HC Deb 02 March 1989 vol 148 cc390-1
10. Mr. Gow

To ask the Secretary of State for the Home Department what representations he has received as to whether the police manning levels which he has announced for 1989–90 are adequate to combat present and prospective rates of crime.

Mr. Hurd

I have received several representations from hon. Friends and hon. Members concerned about this announcement. Many of them have asked for more. The 1,100 extra police officers allocated this year will be followed by a further substantial programme of increases. Along with the other measures which we are taking, increases for 1989–90 will help to build on the recent welcome falls in total recorded crime so that we can concentrate more effectively on dealing with crimes of violence.

Mr. Gow

Despite greater police manpower and efficiency and better value for money than ever before, the reality is that crime in almost every part of the country is still increasing. Was my right hon. Friend's failure to meet the request from the chief constable and the police authority for a larger police establishment in Sussex due to the fact that he believed that more police men would fail to protect the innocent, or was it because he could not get any more money from the Chancellor?

Mr. Hurd

Although my hon. Friend's statement would have been true for almost all the past 30 years, it is not true now. The latest figures show a decline, year on year, across the nation of 3.7 per cent. in recorded crime. In my hon. Friend's own county of Sussex, where the crime level is well below the average, there has also been a very slight fall of about 1 per cent. Obviously, increasing the number of police officers is not in itself the whole answer to crime, but, nevertheless, I hope that my hon. Friend will recognise that the 1,100 additional policemen that I have announced for the coming year is on top of a record series of increases which have increased total expenditure on the police by 52 per cent. in real terms. That is a bigger proportion than for any other major public service, and it will be followed by a further substantial programme of increases in which any further claims from Sussex will be considered.

Mr. Alton

Does the Home Secretary agree that in inner city areas, especially those such as Liverpool, a powerful pressure for crime is the low street value of hard drugs such as crack and heroin? Does he agree that, when considering the establishments for local police forces next year, he should reconsider the size of drug squads to ensure that their activities are better co-ordinated and that the powerful drug barons are apprehended?

Mr. Hurd

Yes, indeed, I entirely agree with that. The building up of the drugs rings of regional crime squads has been a priority in policing. I am glad to say that they are increasingly effective and are gaining more and more accurate and timely intelligence from overseas. They will remain a priority.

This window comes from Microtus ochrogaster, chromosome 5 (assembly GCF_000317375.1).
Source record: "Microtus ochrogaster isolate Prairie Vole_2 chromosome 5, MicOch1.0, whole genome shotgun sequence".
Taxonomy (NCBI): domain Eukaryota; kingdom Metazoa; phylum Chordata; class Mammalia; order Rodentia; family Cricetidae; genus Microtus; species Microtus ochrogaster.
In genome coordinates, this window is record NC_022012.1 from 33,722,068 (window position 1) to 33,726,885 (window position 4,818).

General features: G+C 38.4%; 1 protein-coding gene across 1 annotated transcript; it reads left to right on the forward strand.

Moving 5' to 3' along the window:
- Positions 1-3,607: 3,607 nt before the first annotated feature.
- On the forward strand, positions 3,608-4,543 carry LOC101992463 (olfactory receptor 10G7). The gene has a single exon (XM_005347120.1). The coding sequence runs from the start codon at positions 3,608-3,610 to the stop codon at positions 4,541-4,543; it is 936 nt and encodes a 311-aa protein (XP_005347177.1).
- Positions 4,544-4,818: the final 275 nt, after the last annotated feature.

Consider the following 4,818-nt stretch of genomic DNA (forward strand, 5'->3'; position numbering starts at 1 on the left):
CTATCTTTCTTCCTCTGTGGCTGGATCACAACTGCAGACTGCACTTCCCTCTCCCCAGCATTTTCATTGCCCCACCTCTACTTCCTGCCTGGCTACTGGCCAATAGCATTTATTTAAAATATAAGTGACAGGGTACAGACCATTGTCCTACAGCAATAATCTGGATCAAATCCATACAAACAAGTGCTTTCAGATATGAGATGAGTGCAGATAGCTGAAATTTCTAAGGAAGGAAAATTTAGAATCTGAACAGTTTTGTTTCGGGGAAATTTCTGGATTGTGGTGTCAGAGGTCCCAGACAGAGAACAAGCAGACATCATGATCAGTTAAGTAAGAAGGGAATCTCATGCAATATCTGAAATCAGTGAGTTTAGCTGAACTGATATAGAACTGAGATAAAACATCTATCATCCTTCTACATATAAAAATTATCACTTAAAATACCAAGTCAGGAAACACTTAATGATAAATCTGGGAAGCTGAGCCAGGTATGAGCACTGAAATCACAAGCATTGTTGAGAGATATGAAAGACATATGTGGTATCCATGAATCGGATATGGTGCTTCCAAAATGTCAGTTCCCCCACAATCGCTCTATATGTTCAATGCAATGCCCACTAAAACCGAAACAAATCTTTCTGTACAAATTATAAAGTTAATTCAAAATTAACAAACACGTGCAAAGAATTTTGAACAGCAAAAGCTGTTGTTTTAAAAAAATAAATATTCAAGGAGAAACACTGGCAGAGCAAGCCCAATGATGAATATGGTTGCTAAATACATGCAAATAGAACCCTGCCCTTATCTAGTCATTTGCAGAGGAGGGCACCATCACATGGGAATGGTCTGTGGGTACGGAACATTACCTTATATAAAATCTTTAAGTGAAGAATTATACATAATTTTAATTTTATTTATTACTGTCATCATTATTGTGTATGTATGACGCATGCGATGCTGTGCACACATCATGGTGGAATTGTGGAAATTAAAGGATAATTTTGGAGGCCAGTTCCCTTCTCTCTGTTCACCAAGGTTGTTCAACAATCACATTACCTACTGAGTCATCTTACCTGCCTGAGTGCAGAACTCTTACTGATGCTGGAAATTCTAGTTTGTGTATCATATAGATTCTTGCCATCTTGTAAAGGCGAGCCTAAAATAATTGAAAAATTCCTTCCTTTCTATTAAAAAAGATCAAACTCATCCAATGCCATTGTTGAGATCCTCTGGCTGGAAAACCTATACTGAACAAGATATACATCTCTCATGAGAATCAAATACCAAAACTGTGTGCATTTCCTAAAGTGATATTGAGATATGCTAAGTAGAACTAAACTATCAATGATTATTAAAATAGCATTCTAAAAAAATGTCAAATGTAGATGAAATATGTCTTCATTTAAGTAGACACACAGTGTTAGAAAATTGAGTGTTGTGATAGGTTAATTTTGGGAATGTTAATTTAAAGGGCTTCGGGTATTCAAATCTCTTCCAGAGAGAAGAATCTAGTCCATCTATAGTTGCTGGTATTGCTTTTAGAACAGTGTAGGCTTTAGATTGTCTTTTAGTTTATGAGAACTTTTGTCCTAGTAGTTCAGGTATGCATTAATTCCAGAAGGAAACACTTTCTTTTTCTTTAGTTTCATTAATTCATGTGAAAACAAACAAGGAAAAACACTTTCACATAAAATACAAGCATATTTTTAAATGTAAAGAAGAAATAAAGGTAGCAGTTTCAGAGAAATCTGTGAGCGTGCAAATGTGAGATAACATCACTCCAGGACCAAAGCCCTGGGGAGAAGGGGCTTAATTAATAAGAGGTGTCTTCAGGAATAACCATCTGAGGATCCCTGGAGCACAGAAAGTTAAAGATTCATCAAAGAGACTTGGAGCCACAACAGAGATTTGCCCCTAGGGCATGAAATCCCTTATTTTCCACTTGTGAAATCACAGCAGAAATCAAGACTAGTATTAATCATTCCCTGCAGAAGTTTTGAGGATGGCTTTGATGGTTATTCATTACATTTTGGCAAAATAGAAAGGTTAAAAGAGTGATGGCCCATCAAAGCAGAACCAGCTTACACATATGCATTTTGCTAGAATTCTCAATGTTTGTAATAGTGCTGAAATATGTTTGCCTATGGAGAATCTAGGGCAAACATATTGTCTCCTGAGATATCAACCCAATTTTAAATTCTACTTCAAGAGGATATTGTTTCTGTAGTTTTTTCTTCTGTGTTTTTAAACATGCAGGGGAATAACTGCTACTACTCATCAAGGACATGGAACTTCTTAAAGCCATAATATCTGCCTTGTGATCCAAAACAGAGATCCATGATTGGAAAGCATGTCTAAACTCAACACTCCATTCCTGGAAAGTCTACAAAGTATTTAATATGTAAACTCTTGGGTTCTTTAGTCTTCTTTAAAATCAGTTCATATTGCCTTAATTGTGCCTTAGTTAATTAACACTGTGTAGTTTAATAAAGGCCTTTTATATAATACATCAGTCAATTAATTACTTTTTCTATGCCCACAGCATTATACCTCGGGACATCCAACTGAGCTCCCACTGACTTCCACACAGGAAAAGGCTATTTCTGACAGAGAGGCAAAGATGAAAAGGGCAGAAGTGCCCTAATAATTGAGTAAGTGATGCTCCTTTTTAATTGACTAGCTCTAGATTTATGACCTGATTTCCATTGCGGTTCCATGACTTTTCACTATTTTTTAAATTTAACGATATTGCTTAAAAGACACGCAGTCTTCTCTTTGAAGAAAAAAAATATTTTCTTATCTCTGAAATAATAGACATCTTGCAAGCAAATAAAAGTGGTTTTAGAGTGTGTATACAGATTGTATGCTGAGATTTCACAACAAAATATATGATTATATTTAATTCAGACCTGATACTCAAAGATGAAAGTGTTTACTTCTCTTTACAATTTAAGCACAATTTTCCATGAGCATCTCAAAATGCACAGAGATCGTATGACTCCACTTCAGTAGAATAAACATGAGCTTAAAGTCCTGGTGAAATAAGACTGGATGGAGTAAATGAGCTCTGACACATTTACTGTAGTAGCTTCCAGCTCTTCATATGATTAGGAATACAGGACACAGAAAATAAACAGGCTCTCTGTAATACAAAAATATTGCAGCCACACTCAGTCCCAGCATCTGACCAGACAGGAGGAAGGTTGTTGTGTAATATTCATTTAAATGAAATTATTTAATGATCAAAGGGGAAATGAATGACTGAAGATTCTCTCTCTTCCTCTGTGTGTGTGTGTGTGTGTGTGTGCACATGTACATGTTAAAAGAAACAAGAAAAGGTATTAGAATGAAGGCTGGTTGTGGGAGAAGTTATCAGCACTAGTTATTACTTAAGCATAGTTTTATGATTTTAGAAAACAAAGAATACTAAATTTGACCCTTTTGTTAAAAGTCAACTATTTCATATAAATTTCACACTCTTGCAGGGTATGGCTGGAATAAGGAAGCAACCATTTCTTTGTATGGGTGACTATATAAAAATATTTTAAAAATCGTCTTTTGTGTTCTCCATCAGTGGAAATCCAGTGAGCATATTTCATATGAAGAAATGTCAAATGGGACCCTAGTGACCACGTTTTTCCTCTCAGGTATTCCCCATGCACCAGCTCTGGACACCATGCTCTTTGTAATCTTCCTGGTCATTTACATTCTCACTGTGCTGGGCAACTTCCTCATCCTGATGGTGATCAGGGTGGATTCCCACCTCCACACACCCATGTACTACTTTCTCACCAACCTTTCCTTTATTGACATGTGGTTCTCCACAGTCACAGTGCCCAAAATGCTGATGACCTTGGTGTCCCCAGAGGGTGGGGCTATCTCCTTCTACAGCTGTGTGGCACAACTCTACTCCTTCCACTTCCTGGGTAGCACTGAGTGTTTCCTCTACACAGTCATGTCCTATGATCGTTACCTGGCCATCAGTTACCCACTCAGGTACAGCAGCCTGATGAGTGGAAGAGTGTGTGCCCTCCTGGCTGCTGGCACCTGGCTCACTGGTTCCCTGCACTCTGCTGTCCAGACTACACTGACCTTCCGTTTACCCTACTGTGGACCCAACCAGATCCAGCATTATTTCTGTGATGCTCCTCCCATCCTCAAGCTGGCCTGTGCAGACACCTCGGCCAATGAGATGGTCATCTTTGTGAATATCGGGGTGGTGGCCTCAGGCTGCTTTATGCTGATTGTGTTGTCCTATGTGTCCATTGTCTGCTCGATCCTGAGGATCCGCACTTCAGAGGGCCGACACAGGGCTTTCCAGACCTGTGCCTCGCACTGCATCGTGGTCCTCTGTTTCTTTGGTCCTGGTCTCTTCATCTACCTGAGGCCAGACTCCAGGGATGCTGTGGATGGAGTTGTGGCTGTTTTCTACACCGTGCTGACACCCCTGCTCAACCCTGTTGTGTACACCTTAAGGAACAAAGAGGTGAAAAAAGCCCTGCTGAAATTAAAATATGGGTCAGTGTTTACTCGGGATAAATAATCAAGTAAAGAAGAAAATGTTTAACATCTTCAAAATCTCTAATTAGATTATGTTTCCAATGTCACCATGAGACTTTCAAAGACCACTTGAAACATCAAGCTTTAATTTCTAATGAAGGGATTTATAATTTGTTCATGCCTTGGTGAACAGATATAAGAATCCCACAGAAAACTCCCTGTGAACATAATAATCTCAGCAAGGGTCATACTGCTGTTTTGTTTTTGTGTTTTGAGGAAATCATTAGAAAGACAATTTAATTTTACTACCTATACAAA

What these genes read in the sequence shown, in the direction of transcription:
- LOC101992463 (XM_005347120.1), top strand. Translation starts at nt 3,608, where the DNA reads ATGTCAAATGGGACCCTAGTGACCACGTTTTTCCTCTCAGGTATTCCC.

Mr. Alexander

Does my right hon. Friend agree that the special constabulary has an important role in reducing crime? What reassurance can he give the House that its role will be expanded and recruitment to it increased?

Mr. Hurd

As my hon. Friend knows, we are certainly pressing for that. I hope that, alter the conference on the subject that we organised in London and after the lead given by many chief officers of police, we shall see a steady build-up of special constables, not just in quantity but in the quality and importance of their work.

Mr. Corbett

Will the Home Secretary confirm that West Midlands police have received an increase of only 70 uniformed officers since 1981, despite a crime rise that has been faster than the national average and ever-rising levels of crime against the person? Will the Home Secretary further confirm that those 70 extra officers came in response to a plea for 350 extra places, and that for 1989–90 there will be only 62 extra officers although the police authority asked for 1,500 over the next five years? Why does the Home Secretary insist on denying the west midlands the police officers that it needs to prevent and combat crime more effectively?

Mr. Hurd

That is ripe coming from the hon. Gentleman sitting on the Opposition Front Bench, repersenting the party which left the police in such a state in 1978. The west midlands has shared fully in both the main developments in this field in the past two or three years: a steady increase in the size of the police force and a welcome fall in the total of recorded crime.

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